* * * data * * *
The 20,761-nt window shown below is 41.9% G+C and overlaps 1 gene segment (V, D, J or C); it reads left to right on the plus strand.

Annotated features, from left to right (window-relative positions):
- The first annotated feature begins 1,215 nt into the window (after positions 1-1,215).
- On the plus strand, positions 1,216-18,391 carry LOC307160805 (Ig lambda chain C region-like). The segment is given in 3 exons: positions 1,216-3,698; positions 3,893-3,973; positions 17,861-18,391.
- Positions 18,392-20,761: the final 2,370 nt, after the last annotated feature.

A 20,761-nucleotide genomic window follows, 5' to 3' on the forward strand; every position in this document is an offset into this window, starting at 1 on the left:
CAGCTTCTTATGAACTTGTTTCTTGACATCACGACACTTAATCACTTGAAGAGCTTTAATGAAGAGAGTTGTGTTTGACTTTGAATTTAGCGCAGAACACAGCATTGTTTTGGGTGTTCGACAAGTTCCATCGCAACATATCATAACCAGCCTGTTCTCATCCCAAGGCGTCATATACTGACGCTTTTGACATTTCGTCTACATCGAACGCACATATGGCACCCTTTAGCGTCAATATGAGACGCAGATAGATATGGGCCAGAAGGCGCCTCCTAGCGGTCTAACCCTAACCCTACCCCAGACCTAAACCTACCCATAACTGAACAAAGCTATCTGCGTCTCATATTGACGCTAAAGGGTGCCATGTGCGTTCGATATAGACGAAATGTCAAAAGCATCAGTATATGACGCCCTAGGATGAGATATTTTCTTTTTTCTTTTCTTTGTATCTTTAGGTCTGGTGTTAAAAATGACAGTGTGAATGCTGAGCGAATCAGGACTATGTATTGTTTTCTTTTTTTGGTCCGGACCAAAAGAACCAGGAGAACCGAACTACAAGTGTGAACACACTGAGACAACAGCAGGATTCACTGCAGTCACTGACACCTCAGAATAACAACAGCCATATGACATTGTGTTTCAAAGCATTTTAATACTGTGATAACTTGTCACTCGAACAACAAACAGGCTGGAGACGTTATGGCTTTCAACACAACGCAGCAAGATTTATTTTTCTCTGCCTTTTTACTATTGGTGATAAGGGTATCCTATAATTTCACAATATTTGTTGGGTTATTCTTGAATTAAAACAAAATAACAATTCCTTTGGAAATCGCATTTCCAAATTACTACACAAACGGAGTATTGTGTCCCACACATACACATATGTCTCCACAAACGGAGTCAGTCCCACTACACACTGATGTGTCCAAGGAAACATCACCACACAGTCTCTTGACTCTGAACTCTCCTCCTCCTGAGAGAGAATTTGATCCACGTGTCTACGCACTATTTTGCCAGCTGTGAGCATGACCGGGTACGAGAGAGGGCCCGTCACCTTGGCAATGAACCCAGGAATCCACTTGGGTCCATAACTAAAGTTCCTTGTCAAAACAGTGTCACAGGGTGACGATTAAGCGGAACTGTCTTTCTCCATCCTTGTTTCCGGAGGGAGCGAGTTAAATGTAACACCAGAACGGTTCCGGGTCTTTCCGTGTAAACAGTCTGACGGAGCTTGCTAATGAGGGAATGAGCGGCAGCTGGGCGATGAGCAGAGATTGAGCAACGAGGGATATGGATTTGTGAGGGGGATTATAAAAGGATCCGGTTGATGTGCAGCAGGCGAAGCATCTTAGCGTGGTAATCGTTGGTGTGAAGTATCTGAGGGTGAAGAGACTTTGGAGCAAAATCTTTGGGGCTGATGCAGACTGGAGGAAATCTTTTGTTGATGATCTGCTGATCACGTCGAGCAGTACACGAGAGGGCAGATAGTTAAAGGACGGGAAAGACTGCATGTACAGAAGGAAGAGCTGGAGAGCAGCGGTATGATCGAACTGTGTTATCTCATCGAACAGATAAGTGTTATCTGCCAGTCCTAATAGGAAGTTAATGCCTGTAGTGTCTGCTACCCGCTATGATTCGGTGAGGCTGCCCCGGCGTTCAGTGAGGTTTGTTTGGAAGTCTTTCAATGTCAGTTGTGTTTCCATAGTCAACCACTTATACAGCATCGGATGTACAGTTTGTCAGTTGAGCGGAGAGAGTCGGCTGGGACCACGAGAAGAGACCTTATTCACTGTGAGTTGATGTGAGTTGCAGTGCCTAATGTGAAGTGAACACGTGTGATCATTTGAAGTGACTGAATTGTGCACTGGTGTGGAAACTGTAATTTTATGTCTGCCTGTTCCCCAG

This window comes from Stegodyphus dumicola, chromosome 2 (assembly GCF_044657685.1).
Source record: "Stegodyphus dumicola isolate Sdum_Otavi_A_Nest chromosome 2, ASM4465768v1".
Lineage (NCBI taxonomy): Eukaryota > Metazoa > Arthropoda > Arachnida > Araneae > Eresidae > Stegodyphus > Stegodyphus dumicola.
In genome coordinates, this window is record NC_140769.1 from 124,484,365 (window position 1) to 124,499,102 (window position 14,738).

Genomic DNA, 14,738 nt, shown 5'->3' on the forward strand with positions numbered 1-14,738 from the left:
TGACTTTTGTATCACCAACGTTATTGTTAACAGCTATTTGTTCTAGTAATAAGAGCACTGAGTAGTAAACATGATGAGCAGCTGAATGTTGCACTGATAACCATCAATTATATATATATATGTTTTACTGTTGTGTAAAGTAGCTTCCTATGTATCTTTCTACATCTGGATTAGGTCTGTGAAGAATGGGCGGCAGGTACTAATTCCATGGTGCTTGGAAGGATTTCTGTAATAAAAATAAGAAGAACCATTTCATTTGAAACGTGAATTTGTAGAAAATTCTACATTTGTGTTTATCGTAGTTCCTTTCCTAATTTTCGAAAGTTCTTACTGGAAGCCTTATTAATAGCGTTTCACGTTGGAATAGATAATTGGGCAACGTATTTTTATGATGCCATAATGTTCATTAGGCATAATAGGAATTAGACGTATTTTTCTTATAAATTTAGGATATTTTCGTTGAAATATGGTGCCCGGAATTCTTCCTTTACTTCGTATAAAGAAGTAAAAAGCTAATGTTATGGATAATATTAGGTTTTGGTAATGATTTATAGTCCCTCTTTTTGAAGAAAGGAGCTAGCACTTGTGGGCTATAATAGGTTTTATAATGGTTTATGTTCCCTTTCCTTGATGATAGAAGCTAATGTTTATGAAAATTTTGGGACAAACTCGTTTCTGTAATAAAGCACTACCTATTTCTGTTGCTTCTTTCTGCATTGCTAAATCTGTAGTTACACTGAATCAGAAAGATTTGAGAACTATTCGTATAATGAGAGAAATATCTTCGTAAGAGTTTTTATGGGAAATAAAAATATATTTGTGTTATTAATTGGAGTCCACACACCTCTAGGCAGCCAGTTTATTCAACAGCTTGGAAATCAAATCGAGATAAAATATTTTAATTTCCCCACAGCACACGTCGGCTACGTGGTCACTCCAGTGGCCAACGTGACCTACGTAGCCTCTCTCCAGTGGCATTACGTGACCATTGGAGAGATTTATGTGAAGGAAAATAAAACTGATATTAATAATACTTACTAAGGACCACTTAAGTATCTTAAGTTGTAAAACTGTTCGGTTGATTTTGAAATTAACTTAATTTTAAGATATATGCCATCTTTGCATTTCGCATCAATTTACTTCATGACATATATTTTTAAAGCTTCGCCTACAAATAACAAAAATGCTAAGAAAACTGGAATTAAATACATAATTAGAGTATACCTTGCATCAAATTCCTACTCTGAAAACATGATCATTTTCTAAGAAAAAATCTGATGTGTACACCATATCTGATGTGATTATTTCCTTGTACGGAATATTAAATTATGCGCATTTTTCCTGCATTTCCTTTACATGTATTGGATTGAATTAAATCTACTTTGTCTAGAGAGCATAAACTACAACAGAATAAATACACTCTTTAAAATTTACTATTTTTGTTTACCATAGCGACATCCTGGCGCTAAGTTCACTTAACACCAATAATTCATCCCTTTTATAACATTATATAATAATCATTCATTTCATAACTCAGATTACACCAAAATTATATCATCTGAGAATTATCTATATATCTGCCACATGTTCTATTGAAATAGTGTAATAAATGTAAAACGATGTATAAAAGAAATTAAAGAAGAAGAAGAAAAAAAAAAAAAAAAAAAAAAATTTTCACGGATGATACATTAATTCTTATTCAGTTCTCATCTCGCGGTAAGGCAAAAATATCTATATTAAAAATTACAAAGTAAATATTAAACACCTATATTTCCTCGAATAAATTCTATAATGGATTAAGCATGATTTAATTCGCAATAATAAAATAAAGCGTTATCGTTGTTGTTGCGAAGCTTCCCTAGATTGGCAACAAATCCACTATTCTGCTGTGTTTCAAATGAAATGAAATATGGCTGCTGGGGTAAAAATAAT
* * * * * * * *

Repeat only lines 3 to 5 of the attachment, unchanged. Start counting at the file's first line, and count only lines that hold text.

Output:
- The first annotated feature begins 1,215 nt into the window (after positions 1-1,215).
- On the plus strand, positions 1,216-18,391 carry LOC307160805 (Ig lambda chain C region-like). The segment is given in 3 exons: positions 1,216-3,698; positions 3,893-3,973; positions 17,861-18,391.
- Positions 18,392-20,761: the final 2,370 nt, after the last annotated feature.